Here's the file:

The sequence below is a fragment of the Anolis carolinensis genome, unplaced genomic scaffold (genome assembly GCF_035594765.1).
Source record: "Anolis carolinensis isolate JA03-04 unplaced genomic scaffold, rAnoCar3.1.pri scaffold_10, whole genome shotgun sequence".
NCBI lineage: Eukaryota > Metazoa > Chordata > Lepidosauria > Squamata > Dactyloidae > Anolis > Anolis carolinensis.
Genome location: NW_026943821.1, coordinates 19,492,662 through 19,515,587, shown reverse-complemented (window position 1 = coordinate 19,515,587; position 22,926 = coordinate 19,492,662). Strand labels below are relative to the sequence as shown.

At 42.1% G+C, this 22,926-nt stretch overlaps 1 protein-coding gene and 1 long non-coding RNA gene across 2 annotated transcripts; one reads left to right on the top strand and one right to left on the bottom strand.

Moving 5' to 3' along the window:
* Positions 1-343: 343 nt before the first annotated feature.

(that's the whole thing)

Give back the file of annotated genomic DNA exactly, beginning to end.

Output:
The sequence below is a fragment of the Anolis carolinensis genome, unplaced genomic scaffold (genome assembly GCF_035594765.1).
Source record: "Anolis carolinensis isolate JA03-04 unplaced genomic scaffold, rAnoCar3.1.pri scaffold_10, whole genome shotgun sequence".
NCBI lineage: Eukaryota > Metazoa > Chordata > Lepidosauria > Squamata > Dactyloidae > Anolis > Anolis carolinensis.
Genome location: NW_026943821.1, coordinates 19,492,662 through 19,515,587, shown reverse-complemented (window position 1 = coordinate 19,515,587; position 22,926 = coordinate 19,492,662). Strand labels below are relative to the sequence as shown.

At 42.1% G+C, this 22,926-nt stretch overlaps 1 protein-coding gene and 1 long non-coding RNA gene across 2 annotated transcripts; one reads left to right on the top strand and one right to left on the bottom strand.

Moving 5' to 3' along the window:
* Positions 1-343: 343 nt before the first annotated feature.